Sunday, June 22, 2014

I Knew I Needed A Break

It was the uneven-eyed drunken leer at the blurry woman that gave me away. I could feel my left eye going crooked. The thermometer on the CitiBank had said 91 degrees. Sometime in May, unusual as I sat atop a green padded barstool at the Farmer's Market.

I don't write FADE IN anymore but when I first started writing screenplays it was a comfort, getting the first two words.

In the parking lot that afternoon outside the Johnny Rockets there was a beige '85 Super Diesel 300 Mercedes. The same car my mom bought after she divorced my dad. Goodbye Chevrolet Conversion Van. There were five of us kids so we didn't all fit. We'd squeeze four into the backseat but one time the police in Malibu pulled us over and my mom was reprimanded. One morning the alarm broke and the Mercedes started howling unpredictably for minutes on end and it was too expensive to fix. So my Mom would pick us up from school and we'd just hope it wouldn't go off.

The guy who wrote Gladiator said his main job was to write dialogue for actors. I liked that, because he did big movies with an opposite intention.

We'd know our mom was getting home by the squeaking of the German brakes. The music of the metal groaning its own warning song and resolution. It was a sequence of unique mechanical pain different from all the other cars outside on the highway. The way it cried. And we'd scatter like those mice living with us in that rundown beach house, turn off the tv and try to appear busy, cleaning or doing homework.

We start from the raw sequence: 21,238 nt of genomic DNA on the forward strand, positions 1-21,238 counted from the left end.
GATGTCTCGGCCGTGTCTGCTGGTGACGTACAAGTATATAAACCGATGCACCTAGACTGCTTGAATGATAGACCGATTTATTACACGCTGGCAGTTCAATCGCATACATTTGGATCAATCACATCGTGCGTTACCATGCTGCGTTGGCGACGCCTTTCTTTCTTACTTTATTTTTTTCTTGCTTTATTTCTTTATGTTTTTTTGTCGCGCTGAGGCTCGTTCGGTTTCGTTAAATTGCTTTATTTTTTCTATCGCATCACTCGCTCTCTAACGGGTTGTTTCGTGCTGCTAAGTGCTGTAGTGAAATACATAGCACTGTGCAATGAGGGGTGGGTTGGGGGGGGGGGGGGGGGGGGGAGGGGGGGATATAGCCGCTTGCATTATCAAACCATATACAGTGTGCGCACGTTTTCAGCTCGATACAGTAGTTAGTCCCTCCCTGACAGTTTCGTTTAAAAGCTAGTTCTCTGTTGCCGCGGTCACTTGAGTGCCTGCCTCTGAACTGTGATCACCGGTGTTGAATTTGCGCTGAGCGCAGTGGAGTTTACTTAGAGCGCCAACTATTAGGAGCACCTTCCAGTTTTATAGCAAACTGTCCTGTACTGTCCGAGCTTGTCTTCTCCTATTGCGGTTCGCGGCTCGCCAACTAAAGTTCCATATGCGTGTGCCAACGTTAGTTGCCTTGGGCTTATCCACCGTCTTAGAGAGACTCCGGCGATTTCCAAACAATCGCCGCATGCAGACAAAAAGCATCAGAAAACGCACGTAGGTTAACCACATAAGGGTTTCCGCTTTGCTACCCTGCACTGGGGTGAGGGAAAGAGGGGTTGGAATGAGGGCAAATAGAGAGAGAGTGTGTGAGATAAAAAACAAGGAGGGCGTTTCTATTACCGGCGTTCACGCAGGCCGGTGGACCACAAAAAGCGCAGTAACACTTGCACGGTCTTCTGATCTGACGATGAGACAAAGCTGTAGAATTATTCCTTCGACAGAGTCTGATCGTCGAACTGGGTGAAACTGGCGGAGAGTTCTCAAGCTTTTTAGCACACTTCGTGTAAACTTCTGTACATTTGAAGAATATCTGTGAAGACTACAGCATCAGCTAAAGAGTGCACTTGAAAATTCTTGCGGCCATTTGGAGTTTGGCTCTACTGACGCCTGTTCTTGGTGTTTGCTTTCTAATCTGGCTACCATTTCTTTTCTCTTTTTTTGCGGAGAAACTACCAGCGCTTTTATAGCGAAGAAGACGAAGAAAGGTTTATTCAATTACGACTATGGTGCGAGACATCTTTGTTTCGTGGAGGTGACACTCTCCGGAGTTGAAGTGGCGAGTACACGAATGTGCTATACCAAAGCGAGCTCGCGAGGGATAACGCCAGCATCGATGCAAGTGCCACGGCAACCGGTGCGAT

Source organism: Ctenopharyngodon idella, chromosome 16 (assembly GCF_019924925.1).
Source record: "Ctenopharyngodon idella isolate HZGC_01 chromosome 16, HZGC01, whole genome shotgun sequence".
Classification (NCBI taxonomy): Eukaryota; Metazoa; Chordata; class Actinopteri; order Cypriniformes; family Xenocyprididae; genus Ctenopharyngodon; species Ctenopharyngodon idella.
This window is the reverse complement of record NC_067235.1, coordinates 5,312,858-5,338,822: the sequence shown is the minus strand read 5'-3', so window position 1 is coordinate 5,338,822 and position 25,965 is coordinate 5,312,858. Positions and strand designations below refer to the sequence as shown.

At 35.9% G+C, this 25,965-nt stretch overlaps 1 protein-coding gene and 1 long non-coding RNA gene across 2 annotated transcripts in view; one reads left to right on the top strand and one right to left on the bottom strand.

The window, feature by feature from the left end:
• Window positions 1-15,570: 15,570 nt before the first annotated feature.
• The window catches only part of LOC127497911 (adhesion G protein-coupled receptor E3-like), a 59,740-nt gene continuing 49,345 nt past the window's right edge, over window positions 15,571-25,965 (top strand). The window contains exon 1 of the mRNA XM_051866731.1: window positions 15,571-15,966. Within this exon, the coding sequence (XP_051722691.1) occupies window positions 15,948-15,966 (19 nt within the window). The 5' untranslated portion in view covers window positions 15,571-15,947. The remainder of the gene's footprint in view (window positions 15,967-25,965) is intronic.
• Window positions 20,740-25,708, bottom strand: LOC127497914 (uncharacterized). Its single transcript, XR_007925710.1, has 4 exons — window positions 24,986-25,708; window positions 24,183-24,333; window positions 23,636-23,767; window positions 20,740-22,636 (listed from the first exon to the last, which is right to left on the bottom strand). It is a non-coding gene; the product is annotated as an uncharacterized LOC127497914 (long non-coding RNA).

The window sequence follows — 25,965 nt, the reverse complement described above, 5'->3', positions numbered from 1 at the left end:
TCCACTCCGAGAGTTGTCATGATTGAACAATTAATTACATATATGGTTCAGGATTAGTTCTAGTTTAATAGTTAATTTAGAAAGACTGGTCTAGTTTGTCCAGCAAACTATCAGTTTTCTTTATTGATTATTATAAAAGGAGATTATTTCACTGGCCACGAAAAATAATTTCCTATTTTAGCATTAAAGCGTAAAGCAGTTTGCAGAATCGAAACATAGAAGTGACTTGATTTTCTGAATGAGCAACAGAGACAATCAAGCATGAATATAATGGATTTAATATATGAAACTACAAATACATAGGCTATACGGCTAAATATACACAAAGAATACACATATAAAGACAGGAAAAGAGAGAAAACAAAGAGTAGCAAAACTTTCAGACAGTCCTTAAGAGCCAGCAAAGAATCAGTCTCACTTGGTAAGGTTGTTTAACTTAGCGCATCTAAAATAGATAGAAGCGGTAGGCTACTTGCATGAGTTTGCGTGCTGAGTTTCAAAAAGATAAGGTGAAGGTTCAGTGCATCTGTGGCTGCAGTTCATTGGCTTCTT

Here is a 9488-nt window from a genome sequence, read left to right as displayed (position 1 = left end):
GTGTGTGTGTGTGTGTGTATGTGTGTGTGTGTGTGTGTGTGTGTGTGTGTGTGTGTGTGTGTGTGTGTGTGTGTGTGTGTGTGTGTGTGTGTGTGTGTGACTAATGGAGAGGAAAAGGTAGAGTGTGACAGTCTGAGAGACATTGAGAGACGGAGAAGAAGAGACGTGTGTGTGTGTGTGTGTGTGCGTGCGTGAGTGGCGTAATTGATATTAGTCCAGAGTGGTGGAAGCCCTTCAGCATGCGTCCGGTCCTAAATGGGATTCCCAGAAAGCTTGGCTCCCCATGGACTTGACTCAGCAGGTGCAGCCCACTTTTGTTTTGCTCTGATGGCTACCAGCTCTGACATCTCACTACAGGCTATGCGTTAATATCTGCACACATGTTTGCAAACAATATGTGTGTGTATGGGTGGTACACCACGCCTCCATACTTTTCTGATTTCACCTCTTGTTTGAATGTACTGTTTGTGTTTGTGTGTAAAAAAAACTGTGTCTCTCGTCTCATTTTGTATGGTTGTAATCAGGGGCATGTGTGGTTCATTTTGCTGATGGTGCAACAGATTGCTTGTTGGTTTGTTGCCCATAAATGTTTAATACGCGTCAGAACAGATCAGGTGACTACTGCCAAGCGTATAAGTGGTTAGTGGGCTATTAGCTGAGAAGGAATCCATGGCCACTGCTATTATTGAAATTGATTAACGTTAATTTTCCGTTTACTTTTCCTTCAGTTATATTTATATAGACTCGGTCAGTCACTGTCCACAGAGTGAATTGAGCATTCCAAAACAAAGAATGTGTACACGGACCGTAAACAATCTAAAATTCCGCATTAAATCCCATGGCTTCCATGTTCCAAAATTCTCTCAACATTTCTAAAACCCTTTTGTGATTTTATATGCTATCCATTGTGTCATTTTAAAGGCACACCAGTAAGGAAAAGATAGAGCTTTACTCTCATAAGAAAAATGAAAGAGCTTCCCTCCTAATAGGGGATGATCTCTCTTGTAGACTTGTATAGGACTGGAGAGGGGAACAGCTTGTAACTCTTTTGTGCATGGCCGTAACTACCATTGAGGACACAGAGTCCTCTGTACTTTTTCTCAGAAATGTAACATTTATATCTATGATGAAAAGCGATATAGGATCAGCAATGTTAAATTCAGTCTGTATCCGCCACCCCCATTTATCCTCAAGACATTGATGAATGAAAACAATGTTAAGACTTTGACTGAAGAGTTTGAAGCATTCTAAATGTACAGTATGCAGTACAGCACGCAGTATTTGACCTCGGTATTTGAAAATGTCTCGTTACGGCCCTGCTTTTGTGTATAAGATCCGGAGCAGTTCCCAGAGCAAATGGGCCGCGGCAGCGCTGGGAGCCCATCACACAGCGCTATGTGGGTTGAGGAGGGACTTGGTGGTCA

My sister's friend said to us the other night, that now that she's become a parent she gets why her own mother would yell, it's because on certain days there's nothing left.

We eventually moved to a plot up in the Santa Monica mountains. She eventually got a black F150 with front bench that allowed us all to fit. I remember looking out of my bedroom window one afternoon and seeing my mom behind the wheel of her parked truck, in our dirt driveway. I could hear a Gloria Estefan song blasting from her stereo, and through two panes of glass I watched my mother shaking her torso in wild abandon, getting it all out, there alone behind the wheel.

All screenwriters do it, none that I've yet read are too high and mighty to deny the pleasurable relief that comes with writing the words FADE OUT.